• Part 1 (ARS 1000-1): Requirements for Management Systems of Cocoa Producers as Entities/Groups of Producers/Cooperatives of Producers and Performance
  • Part 2 (ARS 1000-2): Requirements for Cocoa Quality and Traceability
  • Part 3 (ARS 1000-3): Requirements for Cocoa Certification Systems

Once the ARS 1000 standard had been adopted, it was up to each member country of the African Regional Standards Organization to implement it, adapting it to its own specific context. As far as Côte d’Ivoire is concerned, several actions have been carried out, and results related to the preparatory phase for the implementation of ARS 1000 have already been achieved. These include :

  • The issuance of Decree N°202-393 of June 08th, 2022, regulating the implementation of the ARS 1000 standard for sustainable cocoa and making the standard compulsory. This decree sets a deadline of twenty-four (24) months for national cocoa production to comply with the standards;
  • The development and validation, by consensus, by all players in the sector, of the relevant and adapted Operational Guide, reflecting the specificities applicable to Côte d’Ivoire in the context of the implementation of the ARS 1000 Standard in cocoa production;
  • Development and validation of technical documents associated with the Operational Guide :
    • Guide to agroforestry techniques ;
    • Guide to training agricultural technicians and producers in cocoa bean production that meets the requirements of the economic, social and environmental pillars of sustainability;
    • Studies on the initial costs of certification, the results of which were used to draw up practical technical documents for implementing the ARS 1000 standard;

The project document for the pilot phase is currently being validated; this final stage will mark the start of implementation of the Standard in Côte d’Ivoire.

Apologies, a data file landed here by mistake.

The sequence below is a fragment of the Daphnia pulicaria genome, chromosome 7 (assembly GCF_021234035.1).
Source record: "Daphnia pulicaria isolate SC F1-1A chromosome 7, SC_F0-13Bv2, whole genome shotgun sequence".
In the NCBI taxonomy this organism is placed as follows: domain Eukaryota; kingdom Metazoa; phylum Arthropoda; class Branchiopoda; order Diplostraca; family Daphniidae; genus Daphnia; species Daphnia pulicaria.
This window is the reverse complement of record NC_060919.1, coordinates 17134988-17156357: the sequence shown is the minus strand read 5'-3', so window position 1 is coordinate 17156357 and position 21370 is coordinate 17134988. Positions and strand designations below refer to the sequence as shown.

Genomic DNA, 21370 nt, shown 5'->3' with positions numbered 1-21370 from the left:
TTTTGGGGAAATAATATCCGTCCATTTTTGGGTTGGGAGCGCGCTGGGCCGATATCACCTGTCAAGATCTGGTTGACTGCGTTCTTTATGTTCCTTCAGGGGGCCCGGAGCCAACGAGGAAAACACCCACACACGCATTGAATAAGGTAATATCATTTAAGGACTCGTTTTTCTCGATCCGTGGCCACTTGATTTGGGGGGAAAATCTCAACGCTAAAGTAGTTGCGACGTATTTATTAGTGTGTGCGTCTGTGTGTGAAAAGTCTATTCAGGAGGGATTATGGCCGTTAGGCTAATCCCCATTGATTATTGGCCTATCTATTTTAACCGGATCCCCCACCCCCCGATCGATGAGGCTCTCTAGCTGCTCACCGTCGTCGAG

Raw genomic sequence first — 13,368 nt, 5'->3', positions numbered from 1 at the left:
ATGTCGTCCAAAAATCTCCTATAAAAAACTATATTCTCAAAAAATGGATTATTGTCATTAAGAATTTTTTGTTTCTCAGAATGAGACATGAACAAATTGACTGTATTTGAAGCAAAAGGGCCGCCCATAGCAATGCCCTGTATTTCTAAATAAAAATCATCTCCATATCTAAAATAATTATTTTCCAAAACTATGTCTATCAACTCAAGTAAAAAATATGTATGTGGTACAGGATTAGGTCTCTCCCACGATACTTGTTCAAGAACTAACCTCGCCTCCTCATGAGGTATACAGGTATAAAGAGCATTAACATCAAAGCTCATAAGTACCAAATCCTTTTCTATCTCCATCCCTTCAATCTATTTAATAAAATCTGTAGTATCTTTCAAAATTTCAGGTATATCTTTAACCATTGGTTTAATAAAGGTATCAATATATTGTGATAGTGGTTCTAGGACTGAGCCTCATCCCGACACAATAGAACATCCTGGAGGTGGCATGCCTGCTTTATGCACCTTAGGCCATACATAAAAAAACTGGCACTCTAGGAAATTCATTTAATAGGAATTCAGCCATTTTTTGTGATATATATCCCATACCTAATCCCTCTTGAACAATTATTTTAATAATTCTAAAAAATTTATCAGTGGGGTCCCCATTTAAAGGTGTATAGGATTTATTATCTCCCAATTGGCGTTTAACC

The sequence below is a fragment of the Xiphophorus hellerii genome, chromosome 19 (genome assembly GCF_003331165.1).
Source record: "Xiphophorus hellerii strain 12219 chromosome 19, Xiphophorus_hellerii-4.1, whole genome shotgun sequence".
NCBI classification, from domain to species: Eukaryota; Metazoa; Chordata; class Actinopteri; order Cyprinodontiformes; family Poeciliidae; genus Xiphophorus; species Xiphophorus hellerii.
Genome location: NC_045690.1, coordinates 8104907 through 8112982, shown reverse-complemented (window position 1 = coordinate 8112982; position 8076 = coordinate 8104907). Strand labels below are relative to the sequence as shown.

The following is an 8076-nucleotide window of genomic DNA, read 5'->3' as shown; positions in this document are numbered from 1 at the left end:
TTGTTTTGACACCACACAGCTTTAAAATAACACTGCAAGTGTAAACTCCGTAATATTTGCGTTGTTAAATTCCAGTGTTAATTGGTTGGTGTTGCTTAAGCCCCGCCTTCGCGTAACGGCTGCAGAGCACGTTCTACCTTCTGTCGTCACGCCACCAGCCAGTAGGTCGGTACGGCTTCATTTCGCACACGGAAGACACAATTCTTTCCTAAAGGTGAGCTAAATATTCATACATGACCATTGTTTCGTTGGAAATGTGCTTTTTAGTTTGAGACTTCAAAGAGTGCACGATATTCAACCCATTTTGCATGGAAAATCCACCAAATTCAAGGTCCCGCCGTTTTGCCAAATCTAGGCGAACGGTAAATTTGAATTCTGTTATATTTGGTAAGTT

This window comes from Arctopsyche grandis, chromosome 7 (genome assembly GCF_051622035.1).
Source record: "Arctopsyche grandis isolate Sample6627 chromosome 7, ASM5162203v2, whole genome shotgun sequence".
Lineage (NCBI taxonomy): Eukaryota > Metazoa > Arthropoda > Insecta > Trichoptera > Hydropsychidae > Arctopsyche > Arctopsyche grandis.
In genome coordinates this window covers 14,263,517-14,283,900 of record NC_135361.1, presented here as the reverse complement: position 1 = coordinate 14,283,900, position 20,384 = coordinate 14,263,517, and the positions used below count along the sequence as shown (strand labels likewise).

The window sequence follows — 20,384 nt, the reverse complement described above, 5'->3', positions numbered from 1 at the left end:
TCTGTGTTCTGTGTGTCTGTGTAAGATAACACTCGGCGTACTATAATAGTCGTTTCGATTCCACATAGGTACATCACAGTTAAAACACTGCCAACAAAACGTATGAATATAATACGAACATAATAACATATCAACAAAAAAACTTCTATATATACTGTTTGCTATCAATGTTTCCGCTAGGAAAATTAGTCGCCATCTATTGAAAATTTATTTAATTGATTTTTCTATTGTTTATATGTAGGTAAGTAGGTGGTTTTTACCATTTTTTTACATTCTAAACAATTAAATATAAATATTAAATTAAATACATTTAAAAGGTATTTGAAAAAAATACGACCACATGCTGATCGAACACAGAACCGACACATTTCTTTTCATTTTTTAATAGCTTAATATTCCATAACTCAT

Conseil Café-Cacao’s contribution to reforestation in Côte d’Ivoire
The aim of the Conseil du Café-cacao’s strategy of contributing to reforestation is to increase the resilience of coffee and cocoa farming in the current forestry context, for the sustainability of production and the well-being of producer communities. To this end, interventions are structured around the following three main axes :

  • Optimization of all agroforestry promotion actions initiated in the coffee-cocoa sector through the coordination of agroforestry promotion actions by partners in the coffee-cocoa sector.
  • The promotion of agroforestry systems in coffee and cocoa cultivation by raising awareness, educating and training producers and rural stakeholders, supporting producers in installing agroforestry systems in their plantations, and working with research to determine and document technical standards in this field in a participatory manner, and to ensure ongoing reinforcement.
  • Reinforcing reforestation actions already initiated by the Conseil du Café-Cacao and encouraging individual and community reforestation in production areas.

Within this framework, support is provided to cocoa producers to bring their plots into compliance with the ARS 1000 standard. The latter benefit from technical capacity-building and forest tree seedlings. In 2022, 4,145,589 tree seedlings were planted in cocoa-producing areas as a result of the support provided to producers.

Eventually, all cocoa plantations in Côte d’Ivoire will have to be transformed into agroforestry systems meeting the requirements of the ARS 1000 standard. Agroforestry techniques are now an integral part of the cocoa growing system in Côte d’Ivoire.



As part of the CFI, Côte d’Ivoire has begun setting up a unified national traceability system.

This system will make it possible to verify the origin of the cocoa to be exported on the international market, and also to comply with the requirements of the new European regulations (EUDR). This project is led by the Conseil du Café-Cacao.

On the other hand, by 2022, CFI signatory companies have mapped 567,264 cocoa plots and carried out deforestation risk assessments on 2,078,338 ha of plots in the direct cocoa supply chain, enabling them to achieve 85% traceability in their direct cocoa supply chains.

This project is a key pillar for the operationalization of the European Union Regulation on the placing on the market and export from the European Union of certain commodities and derived products associated with deforestation and forest degradation, adopted in 2022. This regulation aims to minimize the risk of deforestation and forest degradation associated with products imported into or exported from the European Union.